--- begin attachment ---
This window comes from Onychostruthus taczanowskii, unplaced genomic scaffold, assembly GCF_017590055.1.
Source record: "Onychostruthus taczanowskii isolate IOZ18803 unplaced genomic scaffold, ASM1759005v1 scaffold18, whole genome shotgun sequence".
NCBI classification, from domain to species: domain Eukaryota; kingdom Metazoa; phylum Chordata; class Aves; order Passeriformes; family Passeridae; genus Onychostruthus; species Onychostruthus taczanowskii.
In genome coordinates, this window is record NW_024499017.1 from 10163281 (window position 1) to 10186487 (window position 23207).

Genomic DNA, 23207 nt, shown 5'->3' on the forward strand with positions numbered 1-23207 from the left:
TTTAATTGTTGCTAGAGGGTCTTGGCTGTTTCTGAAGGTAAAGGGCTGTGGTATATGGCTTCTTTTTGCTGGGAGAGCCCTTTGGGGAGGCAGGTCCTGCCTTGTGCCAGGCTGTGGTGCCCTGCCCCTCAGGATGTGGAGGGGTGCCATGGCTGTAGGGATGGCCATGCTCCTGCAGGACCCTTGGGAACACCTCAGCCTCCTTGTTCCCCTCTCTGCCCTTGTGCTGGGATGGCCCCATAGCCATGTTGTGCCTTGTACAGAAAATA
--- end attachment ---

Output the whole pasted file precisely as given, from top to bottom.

This window comes from Onychostruthus taczanowskii, unplaced genomic scaffold, assembly GCF_017590055.1.
Source record: "Onychostruthus taczanowskii isolate IOZ18803 unplaced genomic scaffold, ASM1759005v1 scaffold18, whole genome shotgun sequence".
NCBI classification, from domain to species: domain Eukaryota; kingdom Metazoa; phylum Chordata; class Aves; order Passeriformes; family Passeridae; genus Onychostruthus; species Onychostruthus taczanowskii.
In genome coordinates, this window is record NW_024499017.1 from 10163281 (window position 1) to 10186487 (window position 23207).

Genomic DNA, 23207 nt, shown 5'->3' on the forward strand with positions numbered 1-23207 from the left:
TTTAATTGTTGCTAGAGGGTCTTGGCTGTTTCTGAAGGTAAAGGGCTGTGGTATATGGCTTCTTTTTGCTGGGAGAGCCCTTTGGGGAGGCAGGTCCTGCCTTGTGCCAGGCTGTGGTGCCCTGCCCCTCAGGATGTGGAGGGGTGCCATGGCTGTAGGGATGGCCATGCTCCTGCAGGACCCTTGGGAACACCTCAGCCTCCTTGTTCCCCTCTCTGCCCTTGTGCTGGGATGGCCCCATAGCCATGTTGTGCCTTGTACAGAAAATA